Transitions

9 Oct

I’ve had a couple of readers remark that they want to incorporate more meatless meals into their weeks, or even that they have herbivorous aspirations. (Side note: No human is herbivorous or carnivorous. We are all omnivorous, no matter what dietary choices we make. That’s a pet peeve, and yet I used the H word because I’m also a writer who loves assonance. So sorry.) While the internet teems with advice on transitioning to a meat-free existence, I thought I’d take a moment to share my own story.

I was an incredibly picky kid. I know you’re all shocked, given my hatred of mealy tomatoes, olives, raisins, and plenty of other things to which I’ve probably already admitted. I was the kind of kid who only ate vegetables raw and would rather dinner come from KFC or Wendy’s than the fridge and stove. I have no idea why I didn’t weigh 400 lbs at the high-school graduation. I guess it was a combination of cheerleading, swimming, and being a pushy shrew. Anyway, my incredibly hideous diet started to change when I hit college.

I don’t know if I’ve mentioned this, but I attended a small, private, liberal-arts college for women in Southern California. I suppose I had little chance to leave eating the same way I came in. I watched my friends eat strange and interesting things, so I tried a few, too. I developed a love of falafel and Indian food, but even still, I mostly avoided any vegetables but salad.

My junior year, I studied in Italy for a semester. And that’s when I changed. Being a short, pale brunette from Oklahoma in a sea of tall, thin East- and West-Coasters never made me feel as out of place as folks back home assumed. Being an American in Italy was a different story. It didn’t take me long to realize I would have to make an effort, especially on my limited budget, to eat like the locals. When in Rome Milan . . .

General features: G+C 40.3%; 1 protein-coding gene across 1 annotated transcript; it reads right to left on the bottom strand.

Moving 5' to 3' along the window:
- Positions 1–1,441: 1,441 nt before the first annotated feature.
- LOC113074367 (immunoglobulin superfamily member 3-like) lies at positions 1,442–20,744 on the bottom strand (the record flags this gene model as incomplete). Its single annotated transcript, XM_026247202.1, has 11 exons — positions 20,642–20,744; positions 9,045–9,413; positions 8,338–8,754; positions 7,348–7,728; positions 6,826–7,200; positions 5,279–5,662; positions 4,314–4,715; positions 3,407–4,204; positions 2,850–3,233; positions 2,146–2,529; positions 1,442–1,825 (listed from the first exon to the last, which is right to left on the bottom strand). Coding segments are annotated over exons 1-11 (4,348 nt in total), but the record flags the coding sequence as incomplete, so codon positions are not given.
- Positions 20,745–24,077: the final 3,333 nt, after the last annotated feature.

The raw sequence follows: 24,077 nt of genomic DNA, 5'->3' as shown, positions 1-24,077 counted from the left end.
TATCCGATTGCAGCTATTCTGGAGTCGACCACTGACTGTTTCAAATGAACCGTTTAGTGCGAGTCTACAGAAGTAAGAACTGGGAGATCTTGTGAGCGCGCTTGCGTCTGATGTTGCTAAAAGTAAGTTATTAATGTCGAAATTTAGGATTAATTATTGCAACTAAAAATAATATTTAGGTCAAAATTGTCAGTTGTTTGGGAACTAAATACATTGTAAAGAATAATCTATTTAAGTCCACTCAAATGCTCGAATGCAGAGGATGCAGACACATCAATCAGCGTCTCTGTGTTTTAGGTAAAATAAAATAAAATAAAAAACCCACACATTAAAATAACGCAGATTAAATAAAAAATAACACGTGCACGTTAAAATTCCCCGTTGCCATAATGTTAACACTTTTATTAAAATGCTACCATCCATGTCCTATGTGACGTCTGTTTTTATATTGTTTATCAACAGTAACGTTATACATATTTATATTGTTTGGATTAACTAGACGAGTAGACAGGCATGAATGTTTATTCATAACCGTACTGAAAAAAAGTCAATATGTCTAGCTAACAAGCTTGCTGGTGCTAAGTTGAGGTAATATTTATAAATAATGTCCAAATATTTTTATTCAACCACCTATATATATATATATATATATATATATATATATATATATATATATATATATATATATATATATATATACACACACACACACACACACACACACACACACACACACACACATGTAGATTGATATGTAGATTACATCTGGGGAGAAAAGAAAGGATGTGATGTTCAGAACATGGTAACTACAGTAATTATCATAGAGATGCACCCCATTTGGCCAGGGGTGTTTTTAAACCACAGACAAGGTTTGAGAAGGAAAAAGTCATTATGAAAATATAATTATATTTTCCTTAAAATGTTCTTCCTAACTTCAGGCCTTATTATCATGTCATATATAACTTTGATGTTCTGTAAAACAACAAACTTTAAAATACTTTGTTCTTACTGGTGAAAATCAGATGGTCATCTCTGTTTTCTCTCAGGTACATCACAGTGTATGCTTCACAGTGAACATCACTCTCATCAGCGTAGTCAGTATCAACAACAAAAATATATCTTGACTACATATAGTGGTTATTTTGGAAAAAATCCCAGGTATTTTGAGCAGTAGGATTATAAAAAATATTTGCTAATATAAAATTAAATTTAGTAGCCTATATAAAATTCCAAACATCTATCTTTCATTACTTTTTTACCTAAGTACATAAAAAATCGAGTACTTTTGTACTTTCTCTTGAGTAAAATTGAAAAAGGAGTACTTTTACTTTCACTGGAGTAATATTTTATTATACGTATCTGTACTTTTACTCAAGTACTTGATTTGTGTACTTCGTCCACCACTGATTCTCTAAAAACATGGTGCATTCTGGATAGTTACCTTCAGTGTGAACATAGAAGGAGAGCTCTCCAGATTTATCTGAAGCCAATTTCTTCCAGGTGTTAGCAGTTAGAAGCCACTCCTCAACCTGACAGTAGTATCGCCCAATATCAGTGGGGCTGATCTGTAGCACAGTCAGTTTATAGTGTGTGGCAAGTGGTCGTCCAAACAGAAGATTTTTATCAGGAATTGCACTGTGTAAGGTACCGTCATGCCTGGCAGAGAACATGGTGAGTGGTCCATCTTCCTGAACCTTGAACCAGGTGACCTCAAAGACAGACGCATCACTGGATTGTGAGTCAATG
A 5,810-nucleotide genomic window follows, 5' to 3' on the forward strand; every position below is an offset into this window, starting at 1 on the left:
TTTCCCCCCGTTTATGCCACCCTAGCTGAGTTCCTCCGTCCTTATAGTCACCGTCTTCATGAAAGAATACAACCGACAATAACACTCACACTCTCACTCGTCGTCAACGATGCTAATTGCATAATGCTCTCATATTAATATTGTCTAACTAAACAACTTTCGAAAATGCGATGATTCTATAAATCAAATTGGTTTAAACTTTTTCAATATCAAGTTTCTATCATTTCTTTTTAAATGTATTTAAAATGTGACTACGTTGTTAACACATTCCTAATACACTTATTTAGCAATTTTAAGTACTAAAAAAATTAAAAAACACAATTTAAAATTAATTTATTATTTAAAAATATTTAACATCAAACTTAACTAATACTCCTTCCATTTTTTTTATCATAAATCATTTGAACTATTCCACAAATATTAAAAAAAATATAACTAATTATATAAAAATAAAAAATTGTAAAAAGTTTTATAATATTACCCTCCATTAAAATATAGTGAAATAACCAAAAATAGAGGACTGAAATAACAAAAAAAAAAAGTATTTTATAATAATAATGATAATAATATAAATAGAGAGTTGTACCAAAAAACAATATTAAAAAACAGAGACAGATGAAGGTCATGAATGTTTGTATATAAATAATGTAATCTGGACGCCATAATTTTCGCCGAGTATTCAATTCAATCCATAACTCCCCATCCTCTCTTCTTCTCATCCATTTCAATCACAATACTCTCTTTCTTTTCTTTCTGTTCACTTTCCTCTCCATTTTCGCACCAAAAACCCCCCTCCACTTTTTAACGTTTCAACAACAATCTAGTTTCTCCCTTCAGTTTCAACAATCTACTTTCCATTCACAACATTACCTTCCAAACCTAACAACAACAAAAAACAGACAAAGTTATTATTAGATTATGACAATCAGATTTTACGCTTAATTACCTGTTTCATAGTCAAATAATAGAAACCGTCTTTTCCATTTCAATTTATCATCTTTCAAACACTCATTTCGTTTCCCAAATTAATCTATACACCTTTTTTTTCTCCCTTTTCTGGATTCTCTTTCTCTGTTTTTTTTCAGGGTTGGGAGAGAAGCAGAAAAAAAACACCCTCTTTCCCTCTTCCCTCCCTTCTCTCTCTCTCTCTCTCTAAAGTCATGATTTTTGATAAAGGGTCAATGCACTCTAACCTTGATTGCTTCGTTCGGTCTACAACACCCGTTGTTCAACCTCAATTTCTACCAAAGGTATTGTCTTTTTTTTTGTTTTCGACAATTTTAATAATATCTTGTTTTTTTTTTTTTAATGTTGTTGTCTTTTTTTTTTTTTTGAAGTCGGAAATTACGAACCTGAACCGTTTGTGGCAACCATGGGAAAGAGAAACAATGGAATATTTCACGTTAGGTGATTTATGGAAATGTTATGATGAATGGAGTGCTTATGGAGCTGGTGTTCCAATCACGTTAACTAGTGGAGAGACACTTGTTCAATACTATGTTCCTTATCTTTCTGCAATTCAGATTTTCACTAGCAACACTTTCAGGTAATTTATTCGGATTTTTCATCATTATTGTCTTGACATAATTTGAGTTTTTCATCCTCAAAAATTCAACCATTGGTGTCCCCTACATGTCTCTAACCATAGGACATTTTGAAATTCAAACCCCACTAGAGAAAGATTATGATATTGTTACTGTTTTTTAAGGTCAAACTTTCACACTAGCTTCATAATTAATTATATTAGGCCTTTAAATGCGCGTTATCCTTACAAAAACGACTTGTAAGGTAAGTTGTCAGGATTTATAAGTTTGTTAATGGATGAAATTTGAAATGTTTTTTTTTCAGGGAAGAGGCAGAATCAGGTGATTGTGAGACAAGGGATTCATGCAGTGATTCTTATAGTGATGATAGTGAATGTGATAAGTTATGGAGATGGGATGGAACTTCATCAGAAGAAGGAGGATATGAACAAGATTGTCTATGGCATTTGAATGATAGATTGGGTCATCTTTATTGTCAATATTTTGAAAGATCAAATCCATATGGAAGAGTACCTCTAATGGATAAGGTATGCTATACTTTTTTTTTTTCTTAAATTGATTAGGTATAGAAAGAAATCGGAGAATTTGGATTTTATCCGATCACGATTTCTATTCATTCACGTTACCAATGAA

My beautiful Italian roommate introduced me to the world of zucchini. Zucchini. Even the name is succulent. She also showed me spaghetti carbonara, pesto siciliano, gnocchi, and a million other things. Though I don’t eat pancetta ever or the cheeses (fontina! mozzarella! pecorino!) often, I am so grateful that she forced me out of my box. Since that time, I’ve been a much more adventurous eater.

First semester of my senior year, I decided to go meatless for a week just to see how I liked it. Apparently, I loved it. I haven’t eaten meat since. It’s been five years this month.

Many people advocate cutting it out slowly, but I did it all at once as an experiment. It took some getting used to, for sure, but it helped that I was living and eating on a college campus with lots of vegetarian offerings. I’m not sure it ever would have happened here in Fried Okrahoma. But I’m glad it did. I feel so much happier and healthier as a vegetarian. Though a meat-free diet doesn’t automatically remove all unhealthy foods, I do find that I have an easier time making good choices. Reducing my dairy has done the same.

So that’s how I became a vegetarian. I wish there was some magic formula to share, but really it just requires a combination of desire and resolution.

If you have specific questions about quitting the meat, let me know. I’m no expert, but I know what works for me.

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